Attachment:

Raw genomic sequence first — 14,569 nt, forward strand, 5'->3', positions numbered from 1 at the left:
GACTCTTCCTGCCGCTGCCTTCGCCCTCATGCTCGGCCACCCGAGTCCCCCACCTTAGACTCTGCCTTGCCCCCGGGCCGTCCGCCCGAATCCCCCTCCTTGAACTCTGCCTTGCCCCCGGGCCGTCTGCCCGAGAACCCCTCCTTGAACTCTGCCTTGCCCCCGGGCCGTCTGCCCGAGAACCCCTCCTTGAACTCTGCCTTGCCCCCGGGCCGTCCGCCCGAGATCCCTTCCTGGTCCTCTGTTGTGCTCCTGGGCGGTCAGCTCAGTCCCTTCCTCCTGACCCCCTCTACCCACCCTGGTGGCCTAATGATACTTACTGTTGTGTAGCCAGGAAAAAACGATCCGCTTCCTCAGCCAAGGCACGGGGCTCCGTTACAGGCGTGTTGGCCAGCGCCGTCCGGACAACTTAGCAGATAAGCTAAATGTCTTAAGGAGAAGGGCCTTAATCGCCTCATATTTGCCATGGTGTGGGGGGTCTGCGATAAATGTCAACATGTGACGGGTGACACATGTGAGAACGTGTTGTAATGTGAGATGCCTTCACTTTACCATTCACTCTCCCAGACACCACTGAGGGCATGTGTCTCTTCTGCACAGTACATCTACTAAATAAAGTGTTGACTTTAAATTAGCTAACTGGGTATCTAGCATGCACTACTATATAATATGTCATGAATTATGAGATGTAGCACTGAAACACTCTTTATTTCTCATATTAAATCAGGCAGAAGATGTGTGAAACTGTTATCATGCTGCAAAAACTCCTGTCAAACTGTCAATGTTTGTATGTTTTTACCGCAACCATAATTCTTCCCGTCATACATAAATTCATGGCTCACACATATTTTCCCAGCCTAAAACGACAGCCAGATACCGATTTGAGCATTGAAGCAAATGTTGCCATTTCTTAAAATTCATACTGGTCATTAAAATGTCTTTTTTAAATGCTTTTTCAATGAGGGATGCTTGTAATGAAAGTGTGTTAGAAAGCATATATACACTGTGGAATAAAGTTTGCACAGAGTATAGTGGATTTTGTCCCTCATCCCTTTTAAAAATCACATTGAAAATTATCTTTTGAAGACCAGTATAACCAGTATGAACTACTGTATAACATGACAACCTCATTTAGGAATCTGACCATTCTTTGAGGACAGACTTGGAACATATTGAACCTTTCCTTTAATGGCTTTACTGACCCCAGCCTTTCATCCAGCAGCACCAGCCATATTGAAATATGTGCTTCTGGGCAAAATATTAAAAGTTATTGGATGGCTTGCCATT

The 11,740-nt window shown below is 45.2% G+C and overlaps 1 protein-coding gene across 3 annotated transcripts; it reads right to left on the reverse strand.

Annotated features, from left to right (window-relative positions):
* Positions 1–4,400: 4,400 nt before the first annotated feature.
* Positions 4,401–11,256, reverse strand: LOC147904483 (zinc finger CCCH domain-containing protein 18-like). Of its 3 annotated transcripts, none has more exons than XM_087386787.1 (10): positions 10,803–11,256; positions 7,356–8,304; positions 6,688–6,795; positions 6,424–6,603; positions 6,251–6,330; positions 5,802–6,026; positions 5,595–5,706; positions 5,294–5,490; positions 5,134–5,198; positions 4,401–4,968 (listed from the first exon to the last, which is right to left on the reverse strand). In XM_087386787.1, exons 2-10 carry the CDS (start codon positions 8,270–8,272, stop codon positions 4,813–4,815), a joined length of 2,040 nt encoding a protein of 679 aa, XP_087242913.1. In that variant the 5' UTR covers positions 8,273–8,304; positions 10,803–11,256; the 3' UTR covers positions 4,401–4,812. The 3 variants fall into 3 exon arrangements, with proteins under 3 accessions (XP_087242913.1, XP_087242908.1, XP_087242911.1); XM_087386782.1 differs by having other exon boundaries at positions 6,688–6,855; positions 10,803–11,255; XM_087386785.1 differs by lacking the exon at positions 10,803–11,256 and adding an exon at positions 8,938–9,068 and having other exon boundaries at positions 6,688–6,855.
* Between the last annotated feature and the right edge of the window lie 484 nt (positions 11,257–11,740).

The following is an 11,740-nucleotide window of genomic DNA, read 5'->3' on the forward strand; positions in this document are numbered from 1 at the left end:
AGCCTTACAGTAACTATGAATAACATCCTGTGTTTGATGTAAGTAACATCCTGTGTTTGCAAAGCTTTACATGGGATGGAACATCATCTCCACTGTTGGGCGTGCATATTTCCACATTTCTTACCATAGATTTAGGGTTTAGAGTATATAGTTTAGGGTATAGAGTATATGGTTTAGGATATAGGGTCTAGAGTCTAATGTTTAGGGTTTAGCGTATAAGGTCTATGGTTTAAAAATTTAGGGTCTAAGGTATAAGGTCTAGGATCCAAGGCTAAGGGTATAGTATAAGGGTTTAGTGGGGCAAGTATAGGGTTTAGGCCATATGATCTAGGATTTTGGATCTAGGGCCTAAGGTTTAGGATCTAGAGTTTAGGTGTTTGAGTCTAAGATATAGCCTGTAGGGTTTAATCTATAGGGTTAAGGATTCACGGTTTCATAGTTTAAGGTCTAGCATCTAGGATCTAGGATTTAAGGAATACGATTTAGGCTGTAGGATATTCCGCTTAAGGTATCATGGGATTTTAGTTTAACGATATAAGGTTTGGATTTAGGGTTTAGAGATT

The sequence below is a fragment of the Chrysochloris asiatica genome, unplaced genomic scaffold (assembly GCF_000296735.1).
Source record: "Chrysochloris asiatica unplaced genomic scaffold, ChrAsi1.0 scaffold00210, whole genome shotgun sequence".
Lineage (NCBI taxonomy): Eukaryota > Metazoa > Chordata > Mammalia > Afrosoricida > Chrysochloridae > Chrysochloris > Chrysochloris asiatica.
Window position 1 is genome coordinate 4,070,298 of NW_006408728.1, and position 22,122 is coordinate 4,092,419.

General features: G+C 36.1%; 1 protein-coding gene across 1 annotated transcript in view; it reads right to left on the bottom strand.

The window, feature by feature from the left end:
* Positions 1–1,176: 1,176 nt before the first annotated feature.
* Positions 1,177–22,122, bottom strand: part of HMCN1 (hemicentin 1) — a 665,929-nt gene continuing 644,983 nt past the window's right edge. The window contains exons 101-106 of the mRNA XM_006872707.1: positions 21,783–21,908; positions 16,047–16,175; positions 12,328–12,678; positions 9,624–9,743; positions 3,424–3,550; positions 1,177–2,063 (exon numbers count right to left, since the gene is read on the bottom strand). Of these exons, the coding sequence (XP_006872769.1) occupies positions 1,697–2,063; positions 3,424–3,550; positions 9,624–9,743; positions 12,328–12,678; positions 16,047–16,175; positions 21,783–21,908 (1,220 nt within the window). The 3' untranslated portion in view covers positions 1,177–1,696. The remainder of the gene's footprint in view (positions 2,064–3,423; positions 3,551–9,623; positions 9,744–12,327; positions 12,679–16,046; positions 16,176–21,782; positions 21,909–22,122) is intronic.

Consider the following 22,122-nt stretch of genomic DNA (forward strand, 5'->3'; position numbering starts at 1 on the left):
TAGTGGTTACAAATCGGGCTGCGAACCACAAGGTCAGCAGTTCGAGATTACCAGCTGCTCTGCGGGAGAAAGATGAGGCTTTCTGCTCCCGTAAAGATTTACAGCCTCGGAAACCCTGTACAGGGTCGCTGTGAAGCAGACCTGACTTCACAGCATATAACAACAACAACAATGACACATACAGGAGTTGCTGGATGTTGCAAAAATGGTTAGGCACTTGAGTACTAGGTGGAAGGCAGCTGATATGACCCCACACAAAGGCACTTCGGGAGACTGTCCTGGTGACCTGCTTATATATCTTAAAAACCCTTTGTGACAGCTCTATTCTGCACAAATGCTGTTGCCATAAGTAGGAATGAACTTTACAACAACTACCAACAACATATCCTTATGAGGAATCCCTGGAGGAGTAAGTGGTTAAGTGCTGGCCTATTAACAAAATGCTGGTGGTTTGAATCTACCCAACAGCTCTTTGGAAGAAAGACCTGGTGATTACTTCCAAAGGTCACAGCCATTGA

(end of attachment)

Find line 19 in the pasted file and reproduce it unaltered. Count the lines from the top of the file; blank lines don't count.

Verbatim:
TAGTGGTTACAAATCGGGCTGCGAACCACAAGGTCAGCAGTTCGAGATTACCAGCTGCTCTGCGGGAGAAAGATGAGGCTTTCTGCTCCCGTAAAGATTTACAGCCTCGGAAACCCTGTACAGGGTCGCTGTGAAGCAGACCTGACTTCACAGCATATAACAACAACAACAATGACACATACAGGAGTTGCTGGATGTTGCAAAAATGGTTAGGCACTTGAGTACTAGGTGGAAGGCAGCTGATATGACCCCACACAAAGGCACTTCGGGAGACTGTCCTGGTGACCTGCTTATATATCTTAAAAACCCTTTGTGACAGCTCTATTCTGCACAAATGCTGTTGCCATAAGTAGGAATGAACTTTACAACAACTACCAACAACATATCCTTATGAGGAATCCCTGGAGGAGTAAGTGGTTAAGTGCTGGCCTATTAACAAAATGCTGGTGGTTTGAATCTACCCAACAGCTCTTTGGAAGAAAGACCTGGTGATTACTTCCAAAGGTCACAGCCATTGA